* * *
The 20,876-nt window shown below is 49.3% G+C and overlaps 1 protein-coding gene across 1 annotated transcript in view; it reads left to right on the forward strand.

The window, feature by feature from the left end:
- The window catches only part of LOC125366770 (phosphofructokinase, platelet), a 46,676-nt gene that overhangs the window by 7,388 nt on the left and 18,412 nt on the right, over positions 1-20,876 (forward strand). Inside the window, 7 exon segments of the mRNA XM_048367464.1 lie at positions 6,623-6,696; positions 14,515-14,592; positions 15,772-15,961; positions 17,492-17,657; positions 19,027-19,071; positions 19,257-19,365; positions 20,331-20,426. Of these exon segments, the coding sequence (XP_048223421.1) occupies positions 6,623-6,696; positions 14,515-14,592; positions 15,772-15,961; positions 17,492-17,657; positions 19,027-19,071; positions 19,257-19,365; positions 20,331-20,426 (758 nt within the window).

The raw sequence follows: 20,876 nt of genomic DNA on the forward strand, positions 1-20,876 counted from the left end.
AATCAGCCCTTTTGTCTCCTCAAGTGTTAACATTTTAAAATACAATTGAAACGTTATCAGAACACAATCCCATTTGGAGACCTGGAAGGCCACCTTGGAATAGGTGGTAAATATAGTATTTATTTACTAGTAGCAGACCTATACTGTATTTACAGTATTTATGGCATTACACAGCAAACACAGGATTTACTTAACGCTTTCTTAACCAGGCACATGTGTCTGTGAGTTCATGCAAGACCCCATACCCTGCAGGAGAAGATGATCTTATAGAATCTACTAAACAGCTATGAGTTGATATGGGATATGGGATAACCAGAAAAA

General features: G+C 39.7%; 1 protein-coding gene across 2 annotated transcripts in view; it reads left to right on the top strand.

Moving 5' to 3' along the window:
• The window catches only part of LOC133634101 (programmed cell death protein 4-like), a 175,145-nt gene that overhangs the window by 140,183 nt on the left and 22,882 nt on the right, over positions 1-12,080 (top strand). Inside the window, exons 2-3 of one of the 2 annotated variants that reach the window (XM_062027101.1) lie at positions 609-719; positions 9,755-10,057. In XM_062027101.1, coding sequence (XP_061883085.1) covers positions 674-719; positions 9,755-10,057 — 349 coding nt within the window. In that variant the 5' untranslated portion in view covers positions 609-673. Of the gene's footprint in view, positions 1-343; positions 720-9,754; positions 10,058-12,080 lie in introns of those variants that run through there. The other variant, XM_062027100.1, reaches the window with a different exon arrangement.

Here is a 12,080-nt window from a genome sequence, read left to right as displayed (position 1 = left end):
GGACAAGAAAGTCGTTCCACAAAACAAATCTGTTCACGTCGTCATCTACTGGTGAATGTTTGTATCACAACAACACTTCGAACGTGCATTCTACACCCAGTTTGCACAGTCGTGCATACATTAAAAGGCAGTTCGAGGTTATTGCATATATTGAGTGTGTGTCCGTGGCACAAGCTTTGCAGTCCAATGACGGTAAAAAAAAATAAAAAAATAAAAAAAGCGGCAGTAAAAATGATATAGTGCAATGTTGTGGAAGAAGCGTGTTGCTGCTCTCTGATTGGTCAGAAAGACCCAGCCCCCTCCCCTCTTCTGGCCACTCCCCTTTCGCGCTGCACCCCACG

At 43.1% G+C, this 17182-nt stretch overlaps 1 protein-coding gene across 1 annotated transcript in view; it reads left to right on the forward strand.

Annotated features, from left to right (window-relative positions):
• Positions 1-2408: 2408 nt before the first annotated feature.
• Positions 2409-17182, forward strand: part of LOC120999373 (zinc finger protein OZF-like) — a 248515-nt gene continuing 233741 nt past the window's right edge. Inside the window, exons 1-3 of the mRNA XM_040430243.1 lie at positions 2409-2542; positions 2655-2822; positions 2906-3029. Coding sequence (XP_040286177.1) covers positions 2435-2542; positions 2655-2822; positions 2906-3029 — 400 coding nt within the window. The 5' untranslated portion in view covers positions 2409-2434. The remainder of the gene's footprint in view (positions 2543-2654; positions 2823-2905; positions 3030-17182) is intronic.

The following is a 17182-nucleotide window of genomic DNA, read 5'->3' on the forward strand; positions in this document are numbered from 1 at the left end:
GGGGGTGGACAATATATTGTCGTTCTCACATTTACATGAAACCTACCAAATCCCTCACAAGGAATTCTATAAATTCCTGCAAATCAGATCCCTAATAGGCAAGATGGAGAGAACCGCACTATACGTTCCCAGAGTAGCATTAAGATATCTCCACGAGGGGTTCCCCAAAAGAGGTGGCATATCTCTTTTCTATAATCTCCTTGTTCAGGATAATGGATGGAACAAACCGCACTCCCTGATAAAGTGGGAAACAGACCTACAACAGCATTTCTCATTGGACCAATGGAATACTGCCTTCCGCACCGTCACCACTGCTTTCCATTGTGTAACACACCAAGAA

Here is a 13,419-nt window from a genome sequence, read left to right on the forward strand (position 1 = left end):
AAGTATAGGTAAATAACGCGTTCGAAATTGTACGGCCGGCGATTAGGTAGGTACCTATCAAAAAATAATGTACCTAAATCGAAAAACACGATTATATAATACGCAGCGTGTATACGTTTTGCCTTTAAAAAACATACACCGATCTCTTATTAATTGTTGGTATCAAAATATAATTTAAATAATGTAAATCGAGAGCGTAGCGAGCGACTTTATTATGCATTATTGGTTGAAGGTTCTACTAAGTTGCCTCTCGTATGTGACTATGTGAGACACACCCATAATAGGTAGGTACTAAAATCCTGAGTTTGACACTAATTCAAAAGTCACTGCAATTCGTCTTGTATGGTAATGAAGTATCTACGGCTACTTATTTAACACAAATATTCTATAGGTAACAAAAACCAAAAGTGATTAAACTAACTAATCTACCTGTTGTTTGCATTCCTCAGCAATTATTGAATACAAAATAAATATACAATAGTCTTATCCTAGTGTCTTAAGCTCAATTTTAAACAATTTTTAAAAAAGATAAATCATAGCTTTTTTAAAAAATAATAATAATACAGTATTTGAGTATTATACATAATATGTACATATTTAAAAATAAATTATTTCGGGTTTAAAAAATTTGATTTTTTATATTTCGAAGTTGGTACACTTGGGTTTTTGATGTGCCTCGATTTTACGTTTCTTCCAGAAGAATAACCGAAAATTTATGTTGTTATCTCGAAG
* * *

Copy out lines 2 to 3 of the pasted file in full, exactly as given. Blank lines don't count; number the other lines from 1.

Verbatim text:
The window, feature by feature from the left end:
- The window catches only part of LOC125366770 (phosphofructokinase, platelet), a 46,676-nt gene that overhangs the window by 7,388 nt on the left and 18,412 nt on the right, over positions 1-20,876 (forward strand). Inside the window, 7 exon segments of the mRNA XM_048367464.1 lie at positions 6,623-6,696; positions 14,515-14,592; positions 15,772-15,961; positions 17,492-17,657; positions 19,027-19,071; positions 19,257-19,365; positions 20,331-20,426. Of these exon segments, the coding sequence (XP_048223421.1) occupies positions 6,623-6,696; positions 14,515-14,592; positions 15,772-15,961; positions 17,492-17,657; positions 19,027-19,071; positions 19,257-19,365; positions 20,331-20,426 (758 nt within the window).